A culinary history of American slavery

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AVELLA – Someone would ring a bell when it was time for American slave children to eat and they would all come running to the hog trough on Southern plantations before the Emancipation Proclamation was signed.


The children would be given either an empty oyster shell or a piece of a slate shingle that fell from a roof to scoop out their dinner of a bland mush of ground corn and flour mixed into boiling water called ash cake.


“It doesn’t taste like anything,” said culinary historian Michael William Twitty, who gave a cooking demonstration Saturday at Meadowcroft Rockshelter and Historic Village on how slaves provided food for their families.


The scene around the hog trough, Twitty said, appeared as if the children were living in a Third World country eating from the same container used to feed pigs.


“The children were running around without shoes. Their hands were not washed. There was no clean water to begin with,” said Twitty at the presentation that attracted an audience of more than 50 people at the Avella-area tourist destination.


To give the mush flavor, slaves drizzled as much molasses as possible on the cakes, or, if they were lucky, they would top it with a piece of fatback.


“In Colonial times, they didn’t care if (slaves) had protein,” Twitty said.


As for adult slaves living in Virginia, the men were given a weekly ration of three salt herrings and two gallons of corn.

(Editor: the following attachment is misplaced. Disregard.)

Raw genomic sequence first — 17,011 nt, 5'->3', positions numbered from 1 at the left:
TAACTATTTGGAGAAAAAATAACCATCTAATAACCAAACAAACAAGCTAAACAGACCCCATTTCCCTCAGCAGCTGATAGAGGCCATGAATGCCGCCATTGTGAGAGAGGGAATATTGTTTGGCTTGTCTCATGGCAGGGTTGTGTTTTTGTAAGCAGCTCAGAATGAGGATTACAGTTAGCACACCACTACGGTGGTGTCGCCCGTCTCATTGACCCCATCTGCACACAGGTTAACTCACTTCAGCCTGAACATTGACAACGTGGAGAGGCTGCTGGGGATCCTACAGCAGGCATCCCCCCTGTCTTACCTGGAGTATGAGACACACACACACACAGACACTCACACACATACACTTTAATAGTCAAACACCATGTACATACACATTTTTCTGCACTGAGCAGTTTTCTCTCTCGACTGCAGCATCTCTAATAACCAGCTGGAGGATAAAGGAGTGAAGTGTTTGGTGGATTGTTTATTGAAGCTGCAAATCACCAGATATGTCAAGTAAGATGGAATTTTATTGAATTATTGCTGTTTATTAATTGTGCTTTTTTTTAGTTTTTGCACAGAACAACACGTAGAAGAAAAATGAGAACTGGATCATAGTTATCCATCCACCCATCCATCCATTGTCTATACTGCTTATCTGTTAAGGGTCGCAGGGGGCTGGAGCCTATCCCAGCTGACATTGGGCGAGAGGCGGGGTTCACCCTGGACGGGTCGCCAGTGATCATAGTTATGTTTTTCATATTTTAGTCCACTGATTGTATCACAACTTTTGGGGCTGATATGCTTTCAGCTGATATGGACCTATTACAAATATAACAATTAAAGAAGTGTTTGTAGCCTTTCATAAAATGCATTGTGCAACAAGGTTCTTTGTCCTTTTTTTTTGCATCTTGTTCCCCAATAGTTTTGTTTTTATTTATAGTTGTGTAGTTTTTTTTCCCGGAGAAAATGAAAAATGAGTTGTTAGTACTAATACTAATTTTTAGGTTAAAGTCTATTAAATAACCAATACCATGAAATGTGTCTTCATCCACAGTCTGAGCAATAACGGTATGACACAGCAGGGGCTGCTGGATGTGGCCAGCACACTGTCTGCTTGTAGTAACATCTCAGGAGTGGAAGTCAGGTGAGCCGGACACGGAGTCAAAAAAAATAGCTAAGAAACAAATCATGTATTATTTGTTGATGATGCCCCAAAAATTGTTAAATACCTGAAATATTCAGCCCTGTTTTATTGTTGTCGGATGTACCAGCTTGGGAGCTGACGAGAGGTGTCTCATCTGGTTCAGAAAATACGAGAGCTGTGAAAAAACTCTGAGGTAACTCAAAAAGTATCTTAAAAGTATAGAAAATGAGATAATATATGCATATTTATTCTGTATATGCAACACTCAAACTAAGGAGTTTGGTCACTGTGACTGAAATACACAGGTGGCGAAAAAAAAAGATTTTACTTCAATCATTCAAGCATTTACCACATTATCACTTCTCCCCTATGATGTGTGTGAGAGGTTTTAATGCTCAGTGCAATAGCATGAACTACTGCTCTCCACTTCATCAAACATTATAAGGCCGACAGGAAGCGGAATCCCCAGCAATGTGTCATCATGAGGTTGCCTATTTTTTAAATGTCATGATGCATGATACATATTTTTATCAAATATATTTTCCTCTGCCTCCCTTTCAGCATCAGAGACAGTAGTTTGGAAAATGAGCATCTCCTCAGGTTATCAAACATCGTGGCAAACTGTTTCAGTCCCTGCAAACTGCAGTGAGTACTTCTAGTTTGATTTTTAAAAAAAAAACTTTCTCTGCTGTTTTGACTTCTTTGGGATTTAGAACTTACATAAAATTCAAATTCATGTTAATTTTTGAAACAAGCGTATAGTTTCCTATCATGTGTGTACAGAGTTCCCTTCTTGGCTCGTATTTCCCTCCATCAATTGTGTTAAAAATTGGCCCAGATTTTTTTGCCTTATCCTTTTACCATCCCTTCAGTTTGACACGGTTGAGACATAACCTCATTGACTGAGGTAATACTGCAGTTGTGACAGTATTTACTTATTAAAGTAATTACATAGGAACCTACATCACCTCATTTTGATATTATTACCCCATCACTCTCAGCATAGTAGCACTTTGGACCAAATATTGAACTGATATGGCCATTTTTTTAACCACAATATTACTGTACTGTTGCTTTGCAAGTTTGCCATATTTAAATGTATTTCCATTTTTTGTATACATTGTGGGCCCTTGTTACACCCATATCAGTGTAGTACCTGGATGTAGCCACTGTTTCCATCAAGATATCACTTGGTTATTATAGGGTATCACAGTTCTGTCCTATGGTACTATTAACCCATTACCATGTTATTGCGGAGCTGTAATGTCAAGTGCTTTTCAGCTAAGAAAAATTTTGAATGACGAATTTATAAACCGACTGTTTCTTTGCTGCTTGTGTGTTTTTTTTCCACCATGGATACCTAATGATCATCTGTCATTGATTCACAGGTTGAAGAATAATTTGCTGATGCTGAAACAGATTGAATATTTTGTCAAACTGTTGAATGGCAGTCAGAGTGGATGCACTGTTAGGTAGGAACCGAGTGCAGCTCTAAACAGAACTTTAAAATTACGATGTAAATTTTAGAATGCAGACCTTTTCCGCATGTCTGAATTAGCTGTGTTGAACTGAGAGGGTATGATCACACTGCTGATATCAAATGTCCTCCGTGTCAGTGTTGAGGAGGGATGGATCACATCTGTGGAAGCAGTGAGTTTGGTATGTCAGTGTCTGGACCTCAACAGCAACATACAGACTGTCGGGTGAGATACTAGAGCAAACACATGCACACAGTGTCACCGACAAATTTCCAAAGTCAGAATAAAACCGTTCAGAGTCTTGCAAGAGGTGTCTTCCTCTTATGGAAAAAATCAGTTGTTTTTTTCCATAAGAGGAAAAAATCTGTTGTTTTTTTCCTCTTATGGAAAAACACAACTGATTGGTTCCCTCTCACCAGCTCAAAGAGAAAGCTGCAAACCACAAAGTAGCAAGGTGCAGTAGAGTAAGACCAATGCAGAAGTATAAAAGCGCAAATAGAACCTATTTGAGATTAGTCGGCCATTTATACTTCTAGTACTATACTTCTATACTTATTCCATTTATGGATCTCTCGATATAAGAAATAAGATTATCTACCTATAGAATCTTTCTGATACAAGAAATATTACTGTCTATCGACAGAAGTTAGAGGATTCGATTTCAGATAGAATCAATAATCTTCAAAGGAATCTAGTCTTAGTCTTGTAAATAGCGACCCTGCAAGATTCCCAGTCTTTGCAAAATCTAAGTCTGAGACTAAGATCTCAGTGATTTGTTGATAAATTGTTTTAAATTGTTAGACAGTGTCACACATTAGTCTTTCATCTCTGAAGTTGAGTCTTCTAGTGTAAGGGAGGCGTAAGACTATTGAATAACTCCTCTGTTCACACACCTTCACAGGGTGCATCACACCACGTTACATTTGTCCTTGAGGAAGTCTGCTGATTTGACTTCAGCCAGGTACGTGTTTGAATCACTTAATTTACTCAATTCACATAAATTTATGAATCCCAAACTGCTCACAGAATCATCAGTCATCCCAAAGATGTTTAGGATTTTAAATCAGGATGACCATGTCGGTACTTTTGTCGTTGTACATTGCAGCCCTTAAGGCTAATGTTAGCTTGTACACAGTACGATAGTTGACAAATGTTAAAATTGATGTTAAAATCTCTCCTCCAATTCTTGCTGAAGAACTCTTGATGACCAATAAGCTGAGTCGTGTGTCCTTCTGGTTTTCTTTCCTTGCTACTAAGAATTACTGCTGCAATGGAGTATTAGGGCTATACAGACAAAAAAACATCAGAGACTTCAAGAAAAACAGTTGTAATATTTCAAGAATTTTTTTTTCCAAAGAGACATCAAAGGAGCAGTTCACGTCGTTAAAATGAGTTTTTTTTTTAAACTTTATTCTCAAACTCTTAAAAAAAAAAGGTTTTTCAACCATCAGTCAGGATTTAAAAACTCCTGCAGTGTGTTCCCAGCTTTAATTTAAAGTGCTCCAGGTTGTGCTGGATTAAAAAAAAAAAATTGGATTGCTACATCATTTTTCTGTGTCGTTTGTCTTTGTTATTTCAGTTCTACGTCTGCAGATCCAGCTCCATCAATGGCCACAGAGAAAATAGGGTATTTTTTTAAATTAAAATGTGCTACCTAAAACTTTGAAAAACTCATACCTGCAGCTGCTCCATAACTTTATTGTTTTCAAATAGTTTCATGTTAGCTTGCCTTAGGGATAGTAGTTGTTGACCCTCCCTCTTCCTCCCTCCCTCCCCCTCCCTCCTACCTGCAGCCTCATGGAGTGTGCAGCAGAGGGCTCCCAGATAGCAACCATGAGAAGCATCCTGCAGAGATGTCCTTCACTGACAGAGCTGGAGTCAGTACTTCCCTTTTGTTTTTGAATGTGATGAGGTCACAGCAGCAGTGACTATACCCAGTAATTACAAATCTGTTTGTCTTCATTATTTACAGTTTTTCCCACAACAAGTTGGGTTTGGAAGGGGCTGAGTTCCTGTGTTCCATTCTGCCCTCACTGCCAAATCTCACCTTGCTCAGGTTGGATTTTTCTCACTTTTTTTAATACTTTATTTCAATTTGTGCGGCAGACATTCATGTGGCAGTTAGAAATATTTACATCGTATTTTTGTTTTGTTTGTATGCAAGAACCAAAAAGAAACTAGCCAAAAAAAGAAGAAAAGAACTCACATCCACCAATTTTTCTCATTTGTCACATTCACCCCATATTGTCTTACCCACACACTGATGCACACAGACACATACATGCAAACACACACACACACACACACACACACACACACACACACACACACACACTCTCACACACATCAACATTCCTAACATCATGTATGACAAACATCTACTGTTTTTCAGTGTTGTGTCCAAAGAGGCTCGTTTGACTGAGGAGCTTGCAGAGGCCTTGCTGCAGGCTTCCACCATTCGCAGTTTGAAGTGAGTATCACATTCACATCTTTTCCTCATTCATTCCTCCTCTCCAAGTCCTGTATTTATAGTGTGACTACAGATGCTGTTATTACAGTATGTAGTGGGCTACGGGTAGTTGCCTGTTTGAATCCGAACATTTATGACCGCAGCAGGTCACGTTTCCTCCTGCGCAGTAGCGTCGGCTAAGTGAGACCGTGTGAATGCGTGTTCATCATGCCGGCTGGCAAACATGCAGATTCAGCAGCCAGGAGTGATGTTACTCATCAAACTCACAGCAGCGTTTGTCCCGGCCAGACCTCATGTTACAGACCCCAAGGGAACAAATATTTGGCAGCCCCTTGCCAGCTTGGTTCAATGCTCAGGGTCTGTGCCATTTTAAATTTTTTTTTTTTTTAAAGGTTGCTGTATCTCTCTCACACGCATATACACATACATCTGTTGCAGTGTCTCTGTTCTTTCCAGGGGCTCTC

“The woman got half of that and children got the least,” Twitty said.


“One person had to work 16 hours a day. How would that feel?”


In order to better sustain their diets, the slaves learned to set traps to capture such small game as rabbit to eat and would also forage among the plants.


“They did what they had to do.”


Twitty prepared for the crowd a pot of okra soup over an open flame while debunking some of the myths about slave life that persist today, including the notion there was segregation on plantations.


“Poor whites came from miles around to hear banjo playing.”


White and black children played together, fished side-by-side and ran away with each other, Twitty said after he smashed whole tomatoes in a bowl with his hands to toss into the pot of soup.


“You were expecting an iron chef chopping? It was one-pot cooking because that’s all they had in those days was one pot.”


They didn’t have the luxury, either, of owning a spice cabinet.


To add flavor to such dishes a rhubarb pie, slaves would ferment and use the holiday gift of spiced rum into the density of vanilla extract, Twitty said.


“What I’m feeding you is not like what it was.”


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